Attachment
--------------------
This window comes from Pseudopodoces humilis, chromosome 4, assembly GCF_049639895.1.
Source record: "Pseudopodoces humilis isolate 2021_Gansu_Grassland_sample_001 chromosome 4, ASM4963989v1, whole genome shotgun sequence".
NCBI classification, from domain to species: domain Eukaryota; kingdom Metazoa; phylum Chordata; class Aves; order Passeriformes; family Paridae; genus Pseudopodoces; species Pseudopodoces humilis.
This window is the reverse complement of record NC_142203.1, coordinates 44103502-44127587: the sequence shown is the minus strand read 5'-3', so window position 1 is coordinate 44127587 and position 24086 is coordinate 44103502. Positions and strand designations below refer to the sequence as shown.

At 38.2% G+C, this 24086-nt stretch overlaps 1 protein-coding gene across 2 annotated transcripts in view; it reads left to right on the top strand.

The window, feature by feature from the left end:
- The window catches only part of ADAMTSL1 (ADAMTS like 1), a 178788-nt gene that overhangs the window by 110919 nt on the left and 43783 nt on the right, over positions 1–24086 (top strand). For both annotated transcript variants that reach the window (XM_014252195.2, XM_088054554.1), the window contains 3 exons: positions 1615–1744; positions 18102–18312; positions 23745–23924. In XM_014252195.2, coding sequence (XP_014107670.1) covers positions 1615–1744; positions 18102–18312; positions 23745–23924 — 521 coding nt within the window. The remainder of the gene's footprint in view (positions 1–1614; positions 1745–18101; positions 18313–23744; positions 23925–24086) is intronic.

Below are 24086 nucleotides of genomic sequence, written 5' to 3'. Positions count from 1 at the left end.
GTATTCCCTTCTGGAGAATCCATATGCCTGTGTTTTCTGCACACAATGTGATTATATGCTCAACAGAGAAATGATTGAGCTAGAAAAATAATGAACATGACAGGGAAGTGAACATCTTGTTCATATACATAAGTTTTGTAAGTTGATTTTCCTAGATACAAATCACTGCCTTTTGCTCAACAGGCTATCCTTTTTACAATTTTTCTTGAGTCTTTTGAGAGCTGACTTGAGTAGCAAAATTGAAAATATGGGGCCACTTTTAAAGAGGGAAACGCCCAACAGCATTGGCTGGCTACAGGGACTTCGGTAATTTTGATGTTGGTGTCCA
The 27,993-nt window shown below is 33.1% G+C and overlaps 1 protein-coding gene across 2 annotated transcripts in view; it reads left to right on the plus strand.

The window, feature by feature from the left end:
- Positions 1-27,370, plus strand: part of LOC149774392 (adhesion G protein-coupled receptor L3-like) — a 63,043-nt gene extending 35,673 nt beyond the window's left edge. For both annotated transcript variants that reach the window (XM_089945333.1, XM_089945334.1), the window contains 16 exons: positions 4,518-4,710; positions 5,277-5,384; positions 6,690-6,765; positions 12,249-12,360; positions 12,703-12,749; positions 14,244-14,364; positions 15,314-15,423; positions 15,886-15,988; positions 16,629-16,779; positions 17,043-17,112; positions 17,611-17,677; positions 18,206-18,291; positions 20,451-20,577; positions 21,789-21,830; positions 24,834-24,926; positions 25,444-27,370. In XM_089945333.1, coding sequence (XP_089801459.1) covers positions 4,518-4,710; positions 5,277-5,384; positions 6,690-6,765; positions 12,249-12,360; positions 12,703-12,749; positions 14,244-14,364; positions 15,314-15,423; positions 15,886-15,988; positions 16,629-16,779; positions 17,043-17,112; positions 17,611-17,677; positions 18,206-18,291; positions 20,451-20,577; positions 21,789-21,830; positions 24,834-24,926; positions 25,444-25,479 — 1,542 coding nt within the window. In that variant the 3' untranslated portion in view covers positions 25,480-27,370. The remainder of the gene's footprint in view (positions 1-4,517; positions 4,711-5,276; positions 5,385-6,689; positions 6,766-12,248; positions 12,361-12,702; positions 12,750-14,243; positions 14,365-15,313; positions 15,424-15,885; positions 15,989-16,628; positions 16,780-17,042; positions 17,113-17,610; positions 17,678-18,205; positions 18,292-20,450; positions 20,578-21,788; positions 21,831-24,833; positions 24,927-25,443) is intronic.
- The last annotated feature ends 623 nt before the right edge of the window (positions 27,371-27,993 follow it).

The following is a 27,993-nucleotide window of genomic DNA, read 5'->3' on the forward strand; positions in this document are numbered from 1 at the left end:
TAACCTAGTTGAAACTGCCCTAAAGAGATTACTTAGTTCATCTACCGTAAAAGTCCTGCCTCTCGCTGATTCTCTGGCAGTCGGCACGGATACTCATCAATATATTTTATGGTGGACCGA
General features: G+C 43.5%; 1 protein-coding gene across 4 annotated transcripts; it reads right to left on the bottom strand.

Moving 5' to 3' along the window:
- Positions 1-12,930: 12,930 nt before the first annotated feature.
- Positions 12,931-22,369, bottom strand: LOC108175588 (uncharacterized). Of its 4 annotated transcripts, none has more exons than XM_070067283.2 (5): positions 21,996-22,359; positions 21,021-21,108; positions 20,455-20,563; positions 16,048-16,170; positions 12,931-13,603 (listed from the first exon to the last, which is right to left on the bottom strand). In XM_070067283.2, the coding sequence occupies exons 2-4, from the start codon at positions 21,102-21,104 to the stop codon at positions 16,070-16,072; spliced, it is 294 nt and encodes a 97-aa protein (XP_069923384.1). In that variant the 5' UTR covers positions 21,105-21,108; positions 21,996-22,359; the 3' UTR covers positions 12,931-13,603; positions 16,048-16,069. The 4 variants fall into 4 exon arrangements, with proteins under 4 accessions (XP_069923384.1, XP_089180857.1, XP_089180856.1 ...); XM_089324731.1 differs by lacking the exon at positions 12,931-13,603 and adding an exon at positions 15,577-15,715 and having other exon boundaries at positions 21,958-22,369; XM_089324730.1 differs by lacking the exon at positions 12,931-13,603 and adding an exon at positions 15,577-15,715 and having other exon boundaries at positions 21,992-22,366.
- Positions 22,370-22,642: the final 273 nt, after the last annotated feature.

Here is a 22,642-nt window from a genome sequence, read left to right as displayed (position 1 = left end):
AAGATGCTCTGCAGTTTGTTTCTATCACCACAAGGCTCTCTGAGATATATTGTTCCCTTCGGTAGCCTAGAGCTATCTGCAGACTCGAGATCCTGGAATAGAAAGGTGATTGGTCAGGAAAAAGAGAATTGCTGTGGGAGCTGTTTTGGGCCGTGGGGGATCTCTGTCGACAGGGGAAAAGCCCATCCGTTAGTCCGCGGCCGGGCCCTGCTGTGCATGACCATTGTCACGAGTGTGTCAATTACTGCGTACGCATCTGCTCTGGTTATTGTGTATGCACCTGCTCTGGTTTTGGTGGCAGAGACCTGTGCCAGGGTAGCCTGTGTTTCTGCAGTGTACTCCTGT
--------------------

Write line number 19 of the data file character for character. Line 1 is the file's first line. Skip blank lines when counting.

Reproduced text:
- Positions 12,931-22,369, bottom strand: LOC108175588 (uncharacterized). Of its 4 annotated transcripts, none has more exons than XM_070067283.2 (5): positions 21,996-22,359; positions 21,021-21,108; positions 20,455-20,563; positions 16,048-16,170; positions 12,931-13,603 (listed from the first exon to the last, which is right to left on the bottom strand). In XM_070067283.2, the coding sequence occupies exons 2-4, from the start codon at positions 21,102-21,104 to the stop codon at positions 16,070-16,072; spliced, it is 294 nt and encodes a 97-aa protein (XP_069923384.1). In that variant the 5' UTR covers positions 21,105-21,108; positions 21,996-22,359; the 3' UTR covers positions 12,931-13,603; positions 16,048-16,069. The 4 variants fall into 4 exon arrangements, with proteins under 4 accessions (XP_069923384.1, XP_089180857.1, XP_089180856.1 ...); XM_089324731.1 differs by lacking the exon at positions 12,931-13,603 and adding an exon at positions 15,577-15,715 and having other exon boundaries at positions 21,958-22,369; XM_089324730.1 differs by lacking the exon at positions 12,931-13,603 and adding an exon at positions 15,577-15,715 and having other exon boundaries at positions 21,992-22,366.